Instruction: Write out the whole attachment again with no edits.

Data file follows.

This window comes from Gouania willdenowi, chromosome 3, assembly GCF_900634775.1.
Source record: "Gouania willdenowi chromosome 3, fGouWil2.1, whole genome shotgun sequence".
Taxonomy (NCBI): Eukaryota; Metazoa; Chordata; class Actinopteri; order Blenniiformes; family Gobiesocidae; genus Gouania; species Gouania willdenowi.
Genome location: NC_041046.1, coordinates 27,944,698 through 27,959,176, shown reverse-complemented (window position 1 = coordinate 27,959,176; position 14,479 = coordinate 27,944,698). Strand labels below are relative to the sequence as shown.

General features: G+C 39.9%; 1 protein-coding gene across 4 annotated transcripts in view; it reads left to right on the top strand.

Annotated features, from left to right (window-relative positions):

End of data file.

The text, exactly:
This window comes from Gouania willdenowi, chromosome 3, assembly GCF_900634775.1.
Source record: "Gouania willdenowi chromosome 3, fGouWil2.1, whole genome shotgun sequence".
Taxonomy (NCBI): Eukaryota; Metazoa; Chordata; class Actinopteri; order Blenniiformes; family Gobiesocidae; genus Gouania; species Gouania willdenowi.
Genome location: NC_041046.1, coordinates 27,944,698 through 27,959,176, shown reverse-complemented (window position 1 = coordinate 27,959,176; position 14,479 = coordinate 27,944,698). Strand labels below are relative to the sequence as shown.

General features: G+C 39.9%; 1 protein-coding gene across 4 annotated transcripts in view; it reads left to right on the top strand.

Annotated features, from left to right (window-relative positions):